It's difficult to explain how I write to anyone else because it tends to vary depending on my mood and also where I am. Before I get started on that, however, I'd better try and explain why I write.
To be honest, I don't remember a time when I didn't.
When I was about six or seven, I developed an interest in history, after a family holiday to France. We visited some of the chateaux in the Loire valley, and I wanted to know everything! Who lived there, when, why?
Something in my imagination was sparked. It wasn't that I wanted to be a princess and live in them myself. It was an interest in what had been there, and who.
After we visited her room in Chateau de Chenonceau, I was fascinated by the life of Catherine de Medici.
When we arrived home, I asked my Mum to find out more about her. I was far too young to do research myself, so Mum did it for me, and made notes.
In a dark green exercise book, I then began to write about Catherine's life. I guess you could say that was my first 'book' of sorts.
I realised that I loved writing. I loved the feeling that I could fill the paper - and only me, - my way.
I was also aware, that I wasn't like other children. It wasn't possible for me to run, jump, skip, and play in the way that they did. I could write, though, and I had all these ideas, and questions, and colourful things coming into my mind, so I wrote them down.
A year later, Mum and I worked on another book, only this time, I wrote about Mary, Queen of Scots.
Through mum, and the way she was reading and finding things out from different books, I learnt the importance of research and opinions. She would say to me, 'well, this book thinks such and such, but this book thinks...'
So that stayed with me, and along with it, came a love of research, information, and randomness! I'm a very curious person, as I think most writers are.
You'll realise I started writing because it was a natural progression, as part of other interests, and something to do, but then magic happened - and words are magic!
The realisation that I could create worlds, stories, characters, and I could express my feelings, as time went on, became part of who I am, and it became an escape from whatever I was going through.
Writing is like being in another world, and when the words come, it's like nothing else exists. I love that. I love knowing that I can create anything, and the buzz that happens, as I do it, and when something is completed, is like a drug!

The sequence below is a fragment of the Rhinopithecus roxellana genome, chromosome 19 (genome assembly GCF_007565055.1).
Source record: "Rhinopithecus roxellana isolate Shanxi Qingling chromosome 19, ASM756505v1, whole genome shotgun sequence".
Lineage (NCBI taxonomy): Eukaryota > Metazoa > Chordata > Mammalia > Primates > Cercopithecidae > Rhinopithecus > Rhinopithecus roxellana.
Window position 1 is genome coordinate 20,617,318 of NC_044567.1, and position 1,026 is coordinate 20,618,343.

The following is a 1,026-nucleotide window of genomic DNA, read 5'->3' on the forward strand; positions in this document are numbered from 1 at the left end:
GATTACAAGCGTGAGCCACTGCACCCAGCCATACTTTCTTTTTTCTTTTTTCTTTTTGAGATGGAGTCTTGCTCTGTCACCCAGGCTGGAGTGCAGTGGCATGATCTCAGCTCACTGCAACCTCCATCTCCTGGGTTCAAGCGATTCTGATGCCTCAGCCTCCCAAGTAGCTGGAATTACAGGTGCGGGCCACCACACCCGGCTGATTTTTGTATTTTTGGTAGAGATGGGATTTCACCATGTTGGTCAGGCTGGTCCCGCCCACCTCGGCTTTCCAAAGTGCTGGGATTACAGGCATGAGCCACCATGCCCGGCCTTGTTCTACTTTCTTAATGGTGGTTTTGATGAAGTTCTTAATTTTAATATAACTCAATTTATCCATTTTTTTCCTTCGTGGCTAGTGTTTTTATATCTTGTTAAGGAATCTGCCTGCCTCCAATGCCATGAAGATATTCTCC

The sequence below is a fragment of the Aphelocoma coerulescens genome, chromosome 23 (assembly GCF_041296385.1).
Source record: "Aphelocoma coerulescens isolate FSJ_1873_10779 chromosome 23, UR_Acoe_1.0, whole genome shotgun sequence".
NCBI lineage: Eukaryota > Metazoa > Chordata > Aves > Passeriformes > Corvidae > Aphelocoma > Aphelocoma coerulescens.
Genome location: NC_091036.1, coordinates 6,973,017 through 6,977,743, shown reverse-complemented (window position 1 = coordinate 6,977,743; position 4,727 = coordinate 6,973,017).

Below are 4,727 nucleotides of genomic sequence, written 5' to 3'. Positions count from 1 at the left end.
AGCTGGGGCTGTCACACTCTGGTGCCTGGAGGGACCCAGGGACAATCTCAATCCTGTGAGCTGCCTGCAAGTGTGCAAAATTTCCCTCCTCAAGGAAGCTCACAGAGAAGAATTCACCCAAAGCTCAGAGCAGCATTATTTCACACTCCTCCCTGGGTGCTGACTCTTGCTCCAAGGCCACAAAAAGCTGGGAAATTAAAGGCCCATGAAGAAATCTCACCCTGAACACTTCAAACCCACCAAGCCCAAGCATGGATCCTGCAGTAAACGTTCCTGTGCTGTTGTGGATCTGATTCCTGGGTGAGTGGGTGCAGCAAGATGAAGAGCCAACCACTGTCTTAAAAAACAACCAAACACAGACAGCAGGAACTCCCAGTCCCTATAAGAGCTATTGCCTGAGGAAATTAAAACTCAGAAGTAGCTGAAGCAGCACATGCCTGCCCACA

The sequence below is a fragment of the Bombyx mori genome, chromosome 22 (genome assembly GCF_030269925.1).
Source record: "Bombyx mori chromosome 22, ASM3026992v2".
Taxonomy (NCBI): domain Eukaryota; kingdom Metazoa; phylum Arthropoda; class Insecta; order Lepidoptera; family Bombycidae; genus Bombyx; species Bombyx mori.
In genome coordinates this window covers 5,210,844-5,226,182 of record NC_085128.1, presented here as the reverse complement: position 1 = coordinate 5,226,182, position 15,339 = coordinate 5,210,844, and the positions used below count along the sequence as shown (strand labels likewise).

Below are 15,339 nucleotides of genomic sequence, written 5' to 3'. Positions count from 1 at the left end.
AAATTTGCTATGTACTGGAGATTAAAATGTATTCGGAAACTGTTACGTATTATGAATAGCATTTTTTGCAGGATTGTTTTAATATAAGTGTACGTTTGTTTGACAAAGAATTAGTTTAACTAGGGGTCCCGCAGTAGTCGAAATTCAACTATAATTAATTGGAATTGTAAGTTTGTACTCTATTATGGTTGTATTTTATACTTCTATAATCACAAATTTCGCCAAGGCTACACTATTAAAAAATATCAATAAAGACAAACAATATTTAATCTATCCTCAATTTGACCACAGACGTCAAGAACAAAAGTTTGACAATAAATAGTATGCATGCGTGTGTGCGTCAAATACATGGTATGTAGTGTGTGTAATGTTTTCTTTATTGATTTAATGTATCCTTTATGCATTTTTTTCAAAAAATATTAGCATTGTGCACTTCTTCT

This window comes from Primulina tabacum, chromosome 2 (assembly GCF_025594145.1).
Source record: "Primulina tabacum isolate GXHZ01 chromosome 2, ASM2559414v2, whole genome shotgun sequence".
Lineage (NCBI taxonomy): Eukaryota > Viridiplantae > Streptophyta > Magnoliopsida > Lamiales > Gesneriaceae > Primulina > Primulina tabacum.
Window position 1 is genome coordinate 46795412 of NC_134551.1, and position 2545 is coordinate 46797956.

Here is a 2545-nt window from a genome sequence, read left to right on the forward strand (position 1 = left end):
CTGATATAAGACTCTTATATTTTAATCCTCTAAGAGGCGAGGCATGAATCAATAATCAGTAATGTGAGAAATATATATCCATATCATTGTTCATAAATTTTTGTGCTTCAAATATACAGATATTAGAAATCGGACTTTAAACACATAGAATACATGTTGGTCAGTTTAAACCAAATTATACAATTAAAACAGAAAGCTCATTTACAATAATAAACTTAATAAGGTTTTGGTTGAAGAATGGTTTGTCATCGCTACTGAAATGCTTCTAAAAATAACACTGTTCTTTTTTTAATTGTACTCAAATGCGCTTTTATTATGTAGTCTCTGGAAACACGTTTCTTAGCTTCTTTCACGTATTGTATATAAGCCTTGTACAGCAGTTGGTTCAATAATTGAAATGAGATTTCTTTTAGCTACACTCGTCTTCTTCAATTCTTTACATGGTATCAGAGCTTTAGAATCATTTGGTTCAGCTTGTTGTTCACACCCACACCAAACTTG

There is a sense of excitement, of happiness, that I can get in few other ways.
It is my constant, my passion, my ability, and being able to do it, makes up (at least in some ways), for all the things I can't do, and it can never be taken away from me.
As for process, that's where it gets tricky, because there isn't one single way.
I always carry a notebook with me, because the smallest thing will give me an idea. Things like leaves floating, sounds of engines, snippets of conversation, debate, graffiti on toilet walls, movement, scents, music, anything!
I can't pretend it happens as often as it used to, these days, and it seems to happen in phases, and then disappear for a while, leaving me in a state of panic, mixed with an almost palpable feeling of loss. Doubting myself, and worrying that each piece I write, might be my last.
After all this time, what would I be without it? I can't imagine that, and I don't want to! It would be like ripping my heart out.
Usually, I will write the first draft of something in the notebook, and then edit it - also in the notebook. I like being able to see something taking shape. That is in danger of being lost, as we use computers more and more, and are able to delete something we aren't happy with. We are in danger of losing the spark, and freshness, if we are constantly getting rid of things, because we feel they aren't right.
After a draft, or two, I will then make a decision about what I do with it. Is it strong enough for a blog, would somebody else get more out of it, is it good enough to be read at all?
Sometimes it takes me a me a while to make that decision, and others, it will be instant, but I rarely throw anything away, and even when something appears completed, it often isn't. I will find a better to word, or think of something that I have left out, so it takes a lot for me to say 'yes, okay, that's done'.
Whatever happens in the future, wherever I am, whatever I'm doing or feeling, I know I will never be alone, because for as long as I have my words, I have somewhere to go.
Chateau de Chenonceau Wikipedia